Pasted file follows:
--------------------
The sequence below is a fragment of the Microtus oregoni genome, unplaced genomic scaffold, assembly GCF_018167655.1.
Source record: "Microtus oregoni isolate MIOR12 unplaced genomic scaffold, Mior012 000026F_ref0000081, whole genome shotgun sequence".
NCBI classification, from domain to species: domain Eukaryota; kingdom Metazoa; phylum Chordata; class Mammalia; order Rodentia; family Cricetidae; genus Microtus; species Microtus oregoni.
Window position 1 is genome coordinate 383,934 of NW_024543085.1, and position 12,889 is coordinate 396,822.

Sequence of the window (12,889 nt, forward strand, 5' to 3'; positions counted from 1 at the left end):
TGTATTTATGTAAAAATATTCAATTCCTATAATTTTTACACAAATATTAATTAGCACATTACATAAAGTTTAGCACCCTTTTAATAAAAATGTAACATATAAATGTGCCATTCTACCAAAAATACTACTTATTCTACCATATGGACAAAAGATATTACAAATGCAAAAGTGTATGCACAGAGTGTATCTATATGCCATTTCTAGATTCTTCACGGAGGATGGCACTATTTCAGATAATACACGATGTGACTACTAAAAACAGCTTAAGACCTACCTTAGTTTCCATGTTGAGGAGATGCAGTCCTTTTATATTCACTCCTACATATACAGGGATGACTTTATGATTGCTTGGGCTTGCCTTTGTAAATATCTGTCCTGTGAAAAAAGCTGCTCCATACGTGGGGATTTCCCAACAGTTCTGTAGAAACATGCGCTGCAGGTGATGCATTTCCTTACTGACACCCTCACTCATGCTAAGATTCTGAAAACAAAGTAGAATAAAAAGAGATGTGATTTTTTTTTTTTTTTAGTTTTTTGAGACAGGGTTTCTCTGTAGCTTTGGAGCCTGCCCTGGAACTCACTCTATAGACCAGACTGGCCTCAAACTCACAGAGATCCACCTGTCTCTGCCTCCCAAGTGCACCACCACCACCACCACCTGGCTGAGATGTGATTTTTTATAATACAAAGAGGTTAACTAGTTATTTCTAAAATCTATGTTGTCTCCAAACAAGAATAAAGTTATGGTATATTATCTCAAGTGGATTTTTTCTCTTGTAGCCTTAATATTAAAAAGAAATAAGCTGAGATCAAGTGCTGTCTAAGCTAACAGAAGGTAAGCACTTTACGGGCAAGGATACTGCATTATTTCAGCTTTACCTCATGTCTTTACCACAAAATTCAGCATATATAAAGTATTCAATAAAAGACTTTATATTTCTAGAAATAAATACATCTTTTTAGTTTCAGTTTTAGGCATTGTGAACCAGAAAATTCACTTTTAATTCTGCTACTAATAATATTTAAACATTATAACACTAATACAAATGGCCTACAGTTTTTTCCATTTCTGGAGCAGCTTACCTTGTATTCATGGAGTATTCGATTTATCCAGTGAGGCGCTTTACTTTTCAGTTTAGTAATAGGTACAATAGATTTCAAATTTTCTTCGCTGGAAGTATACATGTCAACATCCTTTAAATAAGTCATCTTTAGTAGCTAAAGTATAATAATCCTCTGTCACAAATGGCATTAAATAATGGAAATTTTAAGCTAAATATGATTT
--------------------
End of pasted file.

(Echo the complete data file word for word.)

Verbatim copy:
The sequence below is a fragment of the Microtus oregoni genome, unplaced genomic scaffold, assembly GCF_018167655.1.
Source record: "Microtus oregoni isolate MIOR12 unplaced genomic scaffold, Mior012 000026F_ref0000081, whole genome shotgun sequence".
NCBI classification, from domain to species: domain Eukaryota; kingdom Metazoa; phylum Chordata; class Mammalia; order Rodentia; family Cricetidae; genus Microtus; species Microtus oregoni.
Window position 1 is genome coordinate 383,934 of NW_024543085.1, and position 12,889 is coordinate 396,822.

Sequence of the window (12,889 nt, forward strand, 5' to 3'; positions counted from 1 at the left end):
TGTATTTATGTAAAAATATTCAATTCCTATAATTTTTACACAAATATTAATTAGCACATTACATAAAGTTTAGCACCCTTTTAATAAAAATGTAACATATAAATGTGCCATTCTACCAAAAATACTACTTATTCTACCATATGGACAAAAGATATTACAAATGCAAAAGTGTATGCACAGAGTGTATCTATATGCCATTTCTAGATTCTTCACGGAGGATGGCACTATTTCAGATAATACACGATGTGACTACTAAAAACAGCTTAAGACCTACCTTAGTTTCCATGTTGAGGAGATGCAGTCCTTTTATATTCACTCCTACATATACAGGGATGACTTTATGATTGCTTGGGCTTGCCTTTGTAAATATCTGTCCTGTGAAAAAAGCTGCTCCATACGTGGGGATTTCCCAACAGTTCTGTAGAAACATGCGCTGCAGGTGATGCATTTCCTTACTGACACCCTCACTCATGCTAAGATTCTGAAAACAAAGTAGAATAAAAAGAGATGTGATTTTTTTTTTTTTTTAGTTTTTTGAGACAGGGTTTCTCTGTAGCTTTGGAGCCTGCCCTGGAACTCACTCTATAGACCAGACTGGCCTCAAACTCACAGAGATCCACCTGTCTCTGCCTCCCAAGTGCACCACCACCACCACCACCTGGCTGAGATGTGATTTTTTATAATACAAAGAGGTTAACTAGTTATTTCTAAAATCTATGTTGTCTCCAAACAAGAATAAAGTTATGGTATATTATCTCAAGTGGATTTTTTCTCTTGTAGCCTTAATATTAAAAAGAAATAAGCTGAGATCAAGTGCTGTCTAAGCTAACAGAAGGTAAGCACTTTACGGGCAAGGATACTGCATTATTTCAGCTTTACCTCATGTCTTTACCACAAAATTCAGCATATATAAAGTATTCAATAAAAGACTTTATATTTCTAGAAATAAATACATCTTTTTAGTTTCAGTTTTAGGCATTGTGAACCAGAAAATTCACTTTTAATTCTGCTACTAATAATATTTAAACATTATAACACTAATACAAATGGCCTACAGTTTTTTCCATTTCTGGAGCAGCTTACCTTGTATTCATGGAGTATTCGATTTATCCAGTGAGGCGCTTTACTTTTCAGTTTAGTAATAGGTACAATAGATTTCAAATTTTCTTCGCTGGAAGTATACATGTCAACATCCTTTAAATAAGTCATCTTTAGTAGCTAAAGTATAATAATCCTCTGTCACAAATGGCATTAAATAATGGAAATTTTAAGCTAAATATGATTT